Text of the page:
Vitamin D Dependent Rickets – Type II (VDDR-II)

VDDR-II is a very rare form of rickets.



It is an autosomal recessive disorder.



It is associated with end-organ resistance to 1,25(OH) 2 D.

VDDR-II is associated with end-organ resistance to 1,25(OH) 2 D, usually caused by mutations in the gene encoding the vitamin D receptor.



The defect in the receptor interferes with the function of the hormone-receptor complex, thereby preventing 1,25(OH) 2 D action.

The clinical spectrum of VDDR II varies widely with the type of mutation.



Affected children usually appear normal at birth, but develop rickets within the first 2 years of life.



Alopecia is seen resulting from the lack of vitamin D receptor activity within keratinocytes develops in approximately two-thirds of cases and is a marker of disease severity.

Serum calcium – Low


Serum phosphate – Low


Serum alkaline phosphatase – Increased


Parathyroid hormone assay – increased


25(OH) vitamin D – Normal or elevated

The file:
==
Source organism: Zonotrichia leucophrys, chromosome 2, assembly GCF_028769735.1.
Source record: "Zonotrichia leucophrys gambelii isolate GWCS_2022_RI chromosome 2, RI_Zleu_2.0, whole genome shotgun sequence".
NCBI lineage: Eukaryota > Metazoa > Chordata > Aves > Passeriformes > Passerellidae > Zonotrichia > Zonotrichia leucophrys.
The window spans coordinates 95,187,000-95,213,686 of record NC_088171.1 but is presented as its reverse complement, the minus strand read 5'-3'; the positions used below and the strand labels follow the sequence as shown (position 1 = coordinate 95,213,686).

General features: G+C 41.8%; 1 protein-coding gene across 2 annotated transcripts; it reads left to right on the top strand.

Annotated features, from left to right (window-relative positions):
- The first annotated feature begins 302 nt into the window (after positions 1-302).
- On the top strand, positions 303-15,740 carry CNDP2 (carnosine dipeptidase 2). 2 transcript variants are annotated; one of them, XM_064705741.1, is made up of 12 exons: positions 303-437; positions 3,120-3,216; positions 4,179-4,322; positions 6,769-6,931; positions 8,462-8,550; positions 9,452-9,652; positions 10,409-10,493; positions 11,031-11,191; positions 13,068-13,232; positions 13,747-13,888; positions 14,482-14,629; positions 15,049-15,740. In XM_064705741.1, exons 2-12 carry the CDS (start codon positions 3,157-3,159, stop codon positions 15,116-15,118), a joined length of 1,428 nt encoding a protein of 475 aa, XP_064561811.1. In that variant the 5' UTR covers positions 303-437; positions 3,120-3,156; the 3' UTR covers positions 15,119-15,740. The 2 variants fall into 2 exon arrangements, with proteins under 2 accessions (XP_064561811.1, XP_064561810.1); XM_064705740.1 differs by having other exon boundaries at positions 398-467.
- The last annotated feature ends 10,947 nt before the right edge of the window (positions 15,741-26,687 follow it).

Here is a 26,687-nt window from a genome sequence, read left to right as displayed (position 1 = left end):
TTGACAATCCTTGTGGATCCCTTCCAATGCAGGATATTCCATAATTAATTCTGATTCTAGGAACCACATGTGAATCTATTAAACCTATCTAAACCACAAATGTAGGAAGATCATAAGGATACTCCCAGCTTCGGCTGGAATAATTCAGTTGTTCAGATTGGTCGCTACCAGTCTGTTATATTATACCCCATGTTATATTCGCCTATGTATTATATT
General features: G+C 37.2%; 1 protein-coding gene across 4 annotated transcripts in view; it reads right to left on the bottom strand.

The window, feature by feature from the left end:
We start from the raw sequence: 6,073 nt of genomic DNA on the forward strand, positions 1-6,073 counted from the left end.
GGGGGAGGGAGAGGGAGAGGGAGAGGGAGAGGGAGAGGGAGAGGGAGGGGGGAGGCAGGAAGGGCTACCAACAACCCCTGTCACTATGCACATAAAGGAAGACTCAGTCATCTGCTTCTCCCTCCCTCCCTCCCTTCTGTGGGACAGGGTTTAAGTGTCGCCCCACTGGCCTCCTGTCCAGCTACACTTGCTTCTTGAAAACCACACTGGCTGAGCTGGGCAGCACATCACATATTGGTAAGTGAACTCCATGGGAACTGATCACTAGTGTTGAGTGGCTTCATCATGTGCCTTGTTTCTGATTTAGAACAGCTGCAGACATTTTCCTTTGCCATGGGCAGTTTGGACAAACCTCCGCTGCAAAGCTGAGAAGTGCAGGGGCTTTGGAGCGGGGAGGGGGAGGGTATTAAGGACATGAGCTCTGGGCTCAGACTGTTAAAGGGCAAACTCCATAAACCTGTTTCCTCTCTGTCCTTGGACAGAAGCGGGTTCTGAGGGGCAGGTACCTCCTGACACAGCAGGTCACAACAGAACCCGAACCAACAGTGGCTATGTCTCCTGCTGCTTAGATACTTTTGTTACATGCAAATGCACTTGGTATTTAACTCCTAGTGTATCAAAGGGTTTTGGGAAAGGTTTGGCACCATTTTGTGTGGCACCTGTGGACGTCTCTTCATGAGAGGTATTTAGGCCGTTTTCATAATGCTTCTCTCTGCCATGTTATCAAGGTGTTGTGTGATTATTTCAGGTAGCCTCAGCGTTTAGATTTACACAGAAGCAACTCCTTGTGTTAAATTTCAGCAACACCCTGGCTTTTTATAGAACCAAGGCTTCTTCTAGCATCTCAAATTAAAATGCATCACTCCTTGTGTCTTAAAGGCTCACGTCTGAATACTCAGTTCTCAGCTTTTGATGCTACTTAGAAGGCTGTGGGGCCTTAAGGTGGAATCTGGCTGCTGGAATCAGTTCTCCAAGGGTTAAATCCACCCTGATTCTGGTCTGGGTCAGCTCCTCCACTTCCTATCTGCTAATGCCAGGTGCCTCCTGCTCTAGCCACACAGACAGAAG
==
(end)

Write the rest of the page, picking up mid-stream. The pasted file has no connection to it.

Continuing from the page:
1,25(OH)2 vitamin D –  Severely elevated

The treatment of VDDR II consists of a therapeutic trial of 1,25(OH) 2 D (calcitriol) and calcium.



The severity of the receptor defect varies among patients.



Therapy is started at daily doses of 2 μg of 1,25 (OH) 2 D and 1 g of elemental calcium. However, in some cases administration of very high doses of 1,25(OH) 2 D (up to 60 μg/day) and calcium (up to 3 g per day) may be necessary.



Intravenous calcium infusion into the central vein may be needed for resistant patients and must be continued for many months.



Oral calcium therapy may be sufficient once radiographic healing has occurred.